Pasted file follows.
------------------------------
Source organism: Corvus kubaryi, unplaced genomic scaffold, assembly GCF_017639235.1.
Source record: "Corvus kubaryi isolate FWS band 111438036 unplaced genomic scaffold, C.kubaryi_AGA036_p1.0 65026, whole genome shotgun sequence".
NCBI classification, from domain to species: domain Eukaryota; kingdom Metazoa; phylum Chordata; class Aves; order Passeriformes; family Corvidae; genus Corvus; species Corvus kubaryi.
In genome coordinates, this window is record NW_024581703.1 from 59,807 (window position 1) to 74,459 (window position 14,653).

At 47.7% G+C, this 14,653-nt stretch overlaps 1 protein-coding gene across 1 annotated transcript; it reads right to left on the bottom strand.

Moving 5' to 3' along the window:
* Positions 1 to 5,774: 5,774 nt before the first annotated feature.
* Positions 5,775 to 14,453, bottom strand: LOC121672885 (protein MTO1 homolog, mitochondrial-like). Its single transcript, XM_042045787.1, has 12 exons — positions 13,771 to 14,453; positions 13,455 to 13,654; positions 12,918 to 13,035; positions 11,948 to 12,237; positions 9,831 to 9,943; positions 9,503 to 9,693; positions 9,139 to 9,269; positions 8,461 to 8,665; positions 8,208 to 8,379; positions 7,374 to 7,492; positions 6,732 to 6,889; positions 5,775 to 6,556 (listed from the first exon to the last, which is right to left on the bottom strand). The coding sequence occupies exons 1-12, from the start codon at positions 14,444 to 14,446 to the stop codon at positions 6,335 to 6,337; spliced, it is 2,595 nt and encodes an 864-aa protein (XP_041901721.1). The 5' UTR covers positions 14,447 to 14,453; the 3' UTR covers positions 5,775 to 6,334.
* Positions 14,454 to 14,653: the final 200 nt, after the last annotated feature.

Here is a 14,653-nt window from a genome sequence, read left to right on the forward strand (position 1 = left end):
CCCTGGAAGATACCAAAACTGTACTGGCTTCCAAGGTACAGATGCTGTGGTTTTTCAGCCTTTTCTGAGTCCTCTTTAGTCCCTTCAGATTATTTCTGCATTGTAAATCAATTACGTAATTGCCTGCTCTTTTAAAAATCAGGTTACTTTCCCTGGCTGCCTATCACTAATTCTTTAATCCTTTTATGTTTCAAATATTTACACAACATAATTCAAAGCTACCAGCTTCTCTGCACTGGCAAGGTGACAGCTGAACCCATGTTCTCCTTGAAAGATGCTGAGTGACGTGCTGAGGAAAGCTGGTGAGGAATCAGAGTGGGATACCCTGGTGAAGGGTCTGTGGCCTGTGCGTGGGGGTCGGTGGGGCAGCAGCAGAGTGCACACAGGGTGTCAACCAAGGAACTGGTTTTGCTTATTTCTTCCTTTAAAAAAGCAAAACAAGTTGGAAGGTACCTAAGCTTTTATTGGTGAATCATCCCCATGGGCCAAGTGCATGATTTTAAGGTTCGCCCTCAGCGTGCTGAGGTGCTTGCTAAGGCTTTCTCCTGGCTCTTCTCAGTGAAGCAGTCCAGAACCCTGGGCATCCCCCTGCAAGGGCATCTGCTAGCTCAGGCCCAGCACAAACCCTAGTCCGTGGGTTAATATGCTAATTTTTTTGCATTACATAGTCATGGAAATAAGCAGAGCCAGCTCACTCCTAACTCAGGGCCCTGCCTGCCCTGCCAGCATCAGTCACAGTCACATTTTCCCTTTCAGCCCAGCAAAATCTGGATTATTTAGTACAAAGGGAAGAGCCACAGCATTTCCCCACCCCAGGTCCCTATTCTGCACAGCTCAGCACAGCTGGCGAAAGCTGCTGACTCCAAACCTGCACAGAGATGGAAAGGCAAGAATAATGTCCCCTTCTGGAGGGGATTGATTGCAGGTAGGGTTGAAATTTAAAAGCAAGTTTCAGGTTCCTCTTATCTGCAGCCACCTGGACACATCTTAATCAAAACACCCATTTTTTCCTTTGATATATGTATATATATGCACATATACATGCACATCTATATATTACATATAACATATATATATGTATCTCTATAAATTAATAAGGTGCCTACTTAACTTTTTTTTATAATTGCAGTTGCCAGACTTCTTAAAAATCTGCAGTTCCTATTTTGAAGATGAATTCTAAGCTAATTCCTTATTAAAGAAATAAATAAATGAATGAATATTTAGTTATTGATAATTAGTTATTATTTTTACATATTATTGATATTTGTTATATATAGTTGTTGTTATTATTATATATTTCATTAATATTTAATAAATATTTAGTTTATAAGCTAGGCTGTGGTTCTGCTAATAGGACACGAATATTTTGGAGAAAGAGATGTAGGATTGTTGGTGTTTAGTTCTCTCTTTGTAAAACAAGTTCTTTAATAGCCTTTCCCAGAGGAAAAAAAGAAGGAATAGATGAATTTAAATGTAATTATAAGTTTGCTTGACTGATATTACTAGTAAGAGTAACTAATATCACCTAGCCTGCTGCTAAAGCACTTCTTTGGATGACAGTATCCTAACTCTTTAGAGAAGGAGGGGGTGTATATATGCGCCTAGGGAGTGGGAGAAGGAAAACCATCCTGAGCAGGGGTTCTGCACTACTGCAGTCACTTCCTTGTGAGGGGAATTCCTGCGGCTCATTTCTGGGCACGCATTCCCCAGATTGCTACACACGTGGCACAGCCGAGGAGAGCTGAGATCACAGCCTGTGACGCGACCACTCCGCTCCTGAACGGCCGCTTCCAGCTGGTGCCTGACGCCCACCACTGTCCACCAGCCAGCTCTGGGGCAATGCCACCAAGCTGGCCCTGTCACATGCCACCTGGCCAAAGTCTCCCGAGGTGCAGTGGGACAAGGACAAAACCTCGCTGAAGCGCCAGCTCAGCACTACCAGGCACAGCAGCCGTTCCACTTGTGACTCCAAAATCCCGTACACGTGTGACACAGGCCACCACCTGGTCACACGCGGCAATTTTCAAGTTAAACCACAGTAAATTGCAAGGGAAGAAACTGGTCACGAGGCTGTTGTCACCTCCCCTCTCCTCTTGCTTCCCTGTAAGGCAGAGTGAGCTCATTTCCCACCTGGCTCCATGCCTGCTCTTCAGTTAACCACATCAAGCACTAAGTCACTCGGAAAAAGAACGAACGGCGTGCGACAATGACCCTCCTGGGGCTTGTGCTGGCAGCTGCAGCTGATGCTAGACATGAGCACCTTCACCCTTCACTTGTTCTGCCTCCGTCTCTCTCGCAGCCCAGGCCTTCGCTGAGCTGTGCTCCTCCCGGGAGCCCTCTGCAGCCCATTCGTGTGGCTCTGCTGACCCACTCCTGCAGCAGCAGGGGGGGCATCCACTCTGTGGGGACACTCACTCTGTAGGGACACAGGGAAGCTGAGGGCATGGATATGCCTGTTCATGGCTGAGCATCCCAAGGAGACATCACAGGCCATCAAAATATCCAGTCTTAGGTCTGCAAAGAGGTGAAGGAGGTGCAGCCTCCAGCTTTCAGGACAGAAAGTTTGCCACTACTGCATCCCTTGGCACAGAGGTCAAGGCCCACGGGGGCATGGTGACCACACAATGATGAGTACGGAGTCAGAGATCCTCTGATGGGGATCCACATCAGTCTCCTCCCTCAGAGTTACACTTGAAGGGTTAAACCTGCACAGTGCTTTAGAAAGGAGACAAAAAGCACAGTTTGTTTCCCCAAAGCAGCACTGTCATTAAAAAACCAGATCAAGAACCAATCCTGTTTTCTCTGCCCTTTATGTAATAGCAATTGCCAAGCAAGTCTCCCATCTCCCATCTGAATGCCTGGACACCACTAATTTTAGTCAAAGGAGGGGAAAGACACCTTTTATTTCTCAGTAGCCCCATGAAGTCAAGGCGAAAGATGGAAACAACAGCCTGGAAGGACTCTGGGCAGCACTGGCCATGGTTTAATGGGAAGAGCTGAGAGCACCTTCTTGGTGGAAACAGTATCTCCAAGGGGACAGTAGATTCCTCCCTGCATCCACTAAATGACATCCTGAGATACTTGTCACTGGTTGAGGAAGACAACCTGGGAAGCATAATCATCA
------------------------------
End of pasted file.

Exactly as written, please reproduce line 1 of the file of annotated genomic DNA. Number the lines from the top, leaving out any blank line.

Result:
Source organism: Corvus kubaryi, unplaced genomic scaffold, assembly GCF_017639235.1.